Posted by on September 02, 2011 in Blog
In honor of the 10th anniversary of 9/11, the American Constitution Society today hosted an open forum to discuss current issues in combating domestic terrorism. The conference featured renowned scholars from across academia to discuss in detail the ongoing struggle between civil rights and national security as it relates the possibility of future domestic attacks by terrorist organizations and so-called homegrown “lone-wolf” terrorists. The event featured several domestic policy sessions displaying the best and brightest scholars, who met to discuss everything from “What We Know About Radicalization” to “Deterring Terrorist Threats” and even “Building Resilient Communities.”
A few hours into the event, Senator Joseph Lieberman (I-CT) appeared to deliver the event’s keynote address. Before a crowd of civil rights activists, legal scholars, and university professors, Lieberman, who currently chairs the Senate Homeland Security Committee, delivered his speech.
Addressing the crowd for just under half an hour, Lieberman spoke somewhat eloquently about the threats our nation has faced and overcome in the decade since the terrible events of 9/11. Unsurprisingly, Lieberman declared that we are a nation still at war; that controversial policies put in place after 9/11 have kept us safe [even if it meant giving up our freedom], and argued that America doesn’t have the luxury of debating whether or not we have overreacted in the name of promoting security. The Senator argued that unmanned drones, the fusion of intelligence operations, and a brilliant counter terrorism strategy have keep America the dominant force for good in the world, able to seek out terrorist threats wherever they may occur and achieve military victory on a new type of battlefield. All of this was fairly typical for the Senator.
What happened next, however, was somewhat surprising, and deeply frustrating. On the brink of an election year, with the domestic debate turning away from capturing and killing Al-Queda agents to protecting Americans from “homegrown” terrorist attacks, Lieberman used the keynote speech as an opportunity to attack President Obama’s newly released plan to counter violent extremism. strategy.
The President’s plan calls for a community-based approach, which, in theory, would rely more heavily on preexisting federal programs that have engendered a better relationship with Arab Americans and American Muslims than on law enforcement to combat violent extremism. The policy rests upon the theory that those within the target community will be more likely to trust and therefore convey information to these agencies than to the FBI and DHS, which many within the community are either deeply suspicious of or outright fear.
Such agencies have over the last decade been relentless in their targeting the Arab American community–engaging in secretive intrusive, searches absent any factual predicate, turning over immigrants to the customs agencies, breaking up families, and formulating a massive database of biometric information of individuals personal data.
AAI has reserved judgment on Obama’s plan pending more details, but all indications seem to be that it is a step in the right direction. The Senator however, doesn’t see it that way.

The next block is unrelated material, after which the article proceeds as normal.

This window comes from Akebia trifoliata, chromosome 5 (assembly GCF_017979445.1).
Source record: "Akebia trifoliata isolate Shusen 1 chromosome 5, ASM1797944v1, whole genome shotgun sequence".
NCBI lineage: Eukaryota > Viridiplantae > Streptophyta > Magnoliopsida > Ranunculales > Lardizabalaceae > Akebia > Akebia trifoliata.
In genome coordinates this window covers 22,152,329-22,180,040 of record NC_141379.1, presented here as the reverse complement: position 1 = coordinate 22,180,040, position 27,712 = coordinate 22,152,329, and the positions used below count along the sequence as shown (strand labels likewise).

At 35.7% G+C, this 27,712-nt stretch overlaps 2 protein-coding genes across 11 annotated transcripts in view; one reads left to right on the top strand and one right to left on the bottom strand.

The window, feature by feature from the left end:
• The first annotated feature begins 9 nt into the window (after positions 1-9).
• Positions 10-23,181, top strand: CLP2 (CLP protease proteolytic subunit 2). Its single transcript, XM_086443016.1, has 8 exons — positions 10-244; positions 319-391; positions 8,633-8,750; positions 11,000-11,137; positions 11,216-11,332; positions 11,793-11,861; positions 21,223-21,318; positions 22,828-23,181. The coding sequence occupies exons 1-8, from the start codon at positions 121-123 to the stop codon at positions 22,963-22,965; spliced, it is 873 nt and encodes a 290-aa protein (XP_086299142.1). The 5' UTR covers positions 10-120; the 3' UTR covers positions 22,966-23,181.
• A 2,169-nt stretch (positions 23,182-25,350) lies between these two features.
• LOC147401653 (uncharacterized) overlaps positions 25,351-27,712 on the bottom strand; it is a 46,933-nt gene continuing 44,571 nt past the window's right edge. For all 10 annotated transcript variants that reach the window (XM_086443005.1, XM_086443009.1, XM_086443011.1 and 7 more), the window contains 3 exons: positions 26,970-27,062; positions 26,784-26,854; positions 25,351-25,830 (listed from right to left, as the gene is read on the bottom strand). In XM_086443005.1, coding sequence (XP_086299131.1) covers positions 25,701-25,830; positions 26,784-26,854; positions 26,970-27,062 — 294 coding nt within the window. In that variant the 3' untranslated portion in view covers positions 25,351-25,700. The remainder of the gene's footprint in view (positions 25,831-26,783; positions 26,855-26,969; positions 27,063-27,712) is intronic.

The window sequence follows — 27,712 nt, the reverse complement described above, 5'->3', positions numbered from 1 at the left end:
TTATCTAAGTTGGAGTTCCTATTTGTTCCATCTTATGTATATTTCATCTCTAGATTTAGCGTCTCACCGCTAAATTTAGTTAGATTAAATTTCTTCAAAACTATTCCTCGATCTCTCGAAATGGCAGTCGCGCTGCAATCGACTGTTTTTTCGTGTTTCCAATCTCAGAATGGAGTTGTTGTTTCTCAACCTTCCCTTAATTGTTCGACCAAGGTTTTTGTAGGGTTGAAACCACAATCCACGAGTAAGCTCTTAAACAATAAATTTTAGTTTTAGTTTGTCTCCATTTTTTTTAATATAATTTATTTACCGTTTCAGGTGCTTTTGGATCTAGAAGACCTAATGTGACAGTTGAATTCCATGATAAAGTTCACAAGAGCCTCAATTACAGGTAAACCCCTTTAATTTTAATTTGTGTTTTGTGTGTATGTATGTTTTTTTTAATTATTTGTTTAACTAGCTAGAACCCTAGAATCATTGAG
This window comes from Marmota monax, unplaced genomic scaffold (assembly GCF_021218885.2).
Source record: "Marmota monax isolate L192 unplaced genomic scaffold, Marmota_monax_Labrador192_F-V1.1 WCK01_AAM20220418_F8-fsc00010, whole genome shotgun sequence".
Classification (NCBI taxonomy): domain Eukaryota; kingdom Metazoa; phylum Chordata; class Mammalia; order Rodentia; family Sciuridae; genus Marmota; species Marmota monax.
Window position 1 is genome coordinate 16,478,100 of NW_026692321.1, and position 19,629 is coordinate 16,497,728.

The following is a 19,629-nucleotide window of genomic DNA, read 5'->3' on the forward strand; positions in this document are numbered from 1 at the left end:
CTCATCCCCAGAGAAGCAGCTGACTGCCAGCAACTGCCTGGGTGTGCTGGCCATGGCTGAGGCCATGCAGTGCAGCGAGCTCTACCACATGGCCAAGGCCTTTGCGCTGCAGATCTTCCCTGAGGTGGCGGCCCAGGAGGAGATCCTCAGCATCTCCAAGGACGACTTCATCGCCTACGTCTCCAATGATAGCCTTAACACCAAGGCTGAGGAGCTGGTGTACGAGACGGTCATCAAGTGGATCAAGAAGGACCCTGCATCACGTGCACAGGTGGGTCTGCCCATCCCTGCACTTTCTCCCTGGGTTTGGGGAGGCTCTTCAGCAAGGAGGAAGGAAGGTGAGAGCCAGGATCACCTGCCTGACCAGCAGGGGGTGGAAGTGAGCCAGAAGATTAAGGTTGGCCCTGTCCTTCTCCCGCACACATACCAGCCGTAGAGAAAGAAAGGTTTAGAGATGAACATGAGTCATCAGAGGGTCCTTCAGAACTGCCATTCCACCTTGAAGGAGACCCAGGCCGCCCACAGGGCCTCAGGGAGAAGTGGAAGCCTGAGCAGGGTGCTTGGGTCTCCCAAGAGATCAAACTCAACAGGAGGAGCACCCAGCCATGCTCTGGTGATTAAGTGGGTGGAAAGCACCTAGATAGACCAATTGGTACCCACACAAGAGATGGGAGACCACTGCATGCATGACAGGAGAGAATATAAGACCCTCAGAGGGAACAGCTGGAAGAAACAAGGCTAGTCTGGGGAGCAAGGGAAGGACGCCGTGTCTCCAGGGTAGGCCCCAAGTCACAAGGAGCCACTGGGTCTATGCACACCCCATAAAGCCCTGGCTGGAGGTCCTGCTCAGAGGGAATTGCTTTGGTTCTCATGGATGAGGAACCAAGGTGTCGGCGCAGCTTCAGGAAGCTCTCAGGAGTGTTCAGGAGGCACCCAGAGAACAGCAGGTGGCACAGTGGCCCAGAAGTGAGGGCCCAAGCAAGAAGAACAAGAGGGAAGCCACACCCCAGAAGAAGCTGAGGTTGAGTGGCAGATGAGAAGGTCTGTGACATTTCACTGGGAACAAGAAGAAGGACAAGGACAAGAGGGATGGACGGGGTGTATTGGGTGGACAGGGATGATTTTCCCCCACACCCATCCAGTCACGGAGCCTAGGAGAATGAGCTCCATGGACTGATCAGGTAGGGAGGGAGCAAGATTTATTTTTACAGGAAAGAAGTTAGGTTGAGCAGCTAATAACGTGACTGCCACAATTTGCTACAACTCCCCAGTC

According to Lieberman, the program is deeply flawed. In the Senator’s opinion, the President’s decision to label the problem “violent extremism” rather than “violent Islamic extremism” shows he does not understand the true nature of the threat against America. Lieberman spoke at the ACS on this point rather extensively. He noted that this is not a battle of civilizations, but rather an ideological struggle with an extremist political ideology which seeks as its declared goal the formation of a caliphate to displace the current governments of the region. In his view, by removing the word “Islamic” from the way we discuss these new threats we deny their true nature for the sake of being politically correct. Indeed many American hold this same view. Lieberman also denounced other commonly-used administration phrasing that describes the threat as being against “Al-Qaeda and its allies” arguing that this is not an organizational war against a group or series of groups, but rather a war against a political theology separate from the religion!
Sitting there listening to the Senator speak this contradiction was glaring. If, as in the Senator’s own words, the threat is separate from the religion, why then should we include the word “Islamic” in our description of the threat? Insisting on the use of the word “Islamic” does the exact opposite - it makes this about the religion and not about a political theology. It groups all members of a given religion who may or may not share such extremist goals in with those who do, connecting them not by a perverse political goal but by their belief in a common religion.
Ultimately, if we want to truly protect national security we will need the help of all Americans, including law-abiding American Muslims whose faith should not be treated as dangerous by our political leaders. Phrasing as it turns out is important, but not in the way senator Lieberman meant. The issue is political ideologies that are dangerous because they may turn violent, not because they’re “Islamic.”comments powered by Disqus